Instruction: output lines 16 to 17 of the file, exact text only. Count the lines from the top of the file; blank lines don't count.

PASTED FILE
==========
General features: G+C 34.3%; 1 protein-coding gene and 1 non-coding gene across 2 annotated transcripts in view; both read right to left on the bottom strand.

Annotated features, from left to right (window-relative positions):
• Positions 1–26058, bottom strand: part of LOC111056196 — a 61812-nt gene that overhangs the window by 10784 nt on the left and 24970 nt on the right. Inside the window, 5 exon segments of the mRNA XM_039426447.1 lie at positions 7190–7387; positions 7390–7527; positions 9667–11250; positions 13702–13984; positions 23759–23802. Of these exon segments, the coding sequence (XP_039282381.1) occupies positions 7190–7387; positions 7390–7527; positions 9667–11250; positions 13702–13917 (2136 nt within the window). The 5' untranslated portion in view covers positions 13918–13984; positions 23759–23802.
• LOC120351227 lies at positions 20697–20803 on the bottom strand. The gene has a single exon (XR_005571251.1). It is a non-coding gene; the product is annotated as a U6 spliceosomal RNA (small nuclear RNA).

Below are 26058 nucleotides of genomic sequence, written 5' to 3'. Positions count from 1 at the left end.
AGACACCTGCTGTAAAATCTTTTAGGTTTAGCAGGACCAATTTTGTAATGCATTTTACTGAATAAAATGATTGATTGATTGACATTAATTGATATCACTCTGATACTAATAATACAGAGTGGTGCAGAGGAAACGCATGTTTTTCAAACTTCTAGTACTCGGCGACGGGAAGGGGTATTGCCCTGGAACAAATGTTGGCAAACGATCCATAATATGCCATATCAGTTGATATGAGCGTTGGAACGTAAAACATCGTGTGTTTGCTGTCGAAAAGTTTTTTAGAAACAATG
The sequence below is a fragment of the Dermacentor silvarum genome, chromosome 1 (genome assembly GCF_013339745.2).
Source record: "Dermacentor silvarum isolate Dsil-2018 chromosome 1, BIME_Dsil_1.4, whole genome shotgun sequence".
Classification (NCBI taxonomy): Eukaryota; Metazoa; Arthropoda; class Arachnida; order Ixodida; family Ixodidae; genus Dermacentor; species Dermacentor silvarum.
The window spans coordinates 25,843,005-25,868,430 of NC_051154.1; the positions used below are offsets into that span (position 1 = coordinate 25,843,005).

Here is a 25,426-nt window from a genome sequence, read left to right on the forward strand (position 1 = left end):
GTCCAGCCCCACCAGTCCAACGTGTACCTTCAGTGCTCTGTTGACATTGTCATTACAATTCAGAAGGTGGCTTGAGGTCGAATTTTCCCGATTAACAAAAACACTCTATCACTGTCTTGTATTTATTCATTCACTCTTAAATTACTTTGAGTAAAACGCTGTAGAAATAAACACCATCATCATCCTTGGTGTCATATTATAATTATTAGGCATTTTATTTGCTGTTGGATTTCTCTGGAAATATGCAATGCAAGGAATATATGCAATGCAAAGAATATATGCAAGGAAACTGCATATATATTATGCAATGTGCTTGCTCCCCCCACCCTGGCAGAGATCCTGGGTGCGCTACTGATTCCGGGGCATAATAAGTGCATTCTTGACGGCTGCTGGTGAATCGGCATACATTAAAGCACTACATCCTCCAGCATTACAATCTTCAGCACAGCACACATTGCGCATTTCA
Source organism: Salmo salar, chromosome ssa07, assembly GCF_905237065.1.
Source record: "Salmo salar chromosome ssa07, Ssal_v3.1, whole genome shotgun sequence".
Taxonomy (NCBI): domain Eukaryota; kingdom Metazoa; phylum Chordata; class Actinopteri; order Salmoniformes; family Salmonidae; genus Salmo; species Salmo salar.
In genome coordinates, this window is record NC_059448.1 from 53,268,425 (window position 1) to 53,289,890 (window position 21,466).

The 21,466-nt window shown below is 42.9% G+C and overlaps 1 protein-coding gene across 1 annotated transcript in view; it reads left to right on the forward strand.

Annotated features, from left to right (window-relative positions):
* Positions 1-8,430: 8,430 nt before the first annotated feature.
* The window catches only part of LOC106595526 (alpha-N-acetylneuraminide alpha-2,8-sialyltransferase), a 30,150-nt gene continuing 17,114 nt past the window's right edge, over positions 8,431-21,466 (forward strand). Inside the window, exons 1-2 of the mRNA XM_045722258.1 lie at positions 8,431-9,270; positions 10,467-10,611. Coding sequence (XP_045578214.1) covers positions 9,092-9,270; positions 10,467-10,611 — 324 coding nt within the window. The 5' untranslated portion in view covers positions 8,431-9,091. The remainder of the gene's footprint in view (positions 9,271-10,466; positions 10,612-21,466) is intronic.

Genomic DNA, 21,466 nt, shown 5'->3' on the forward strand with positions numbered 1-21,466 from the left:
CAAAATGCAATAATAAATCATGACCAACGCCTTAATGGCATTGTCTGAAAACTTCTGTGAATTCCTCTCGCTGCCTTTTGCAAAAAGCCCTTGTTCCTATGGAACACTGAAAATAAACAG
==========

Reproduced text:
In genome coordinates, this window is record NC_059448.1 from 53,268,425 (window position 1) to 53,289,890 (window position 21,466).

The 21,466-nt window shown below is 42.9% G+C and overlaps 1 protein-coding gene across 1 annotated transcript in view; it reads left to right on the forward strand.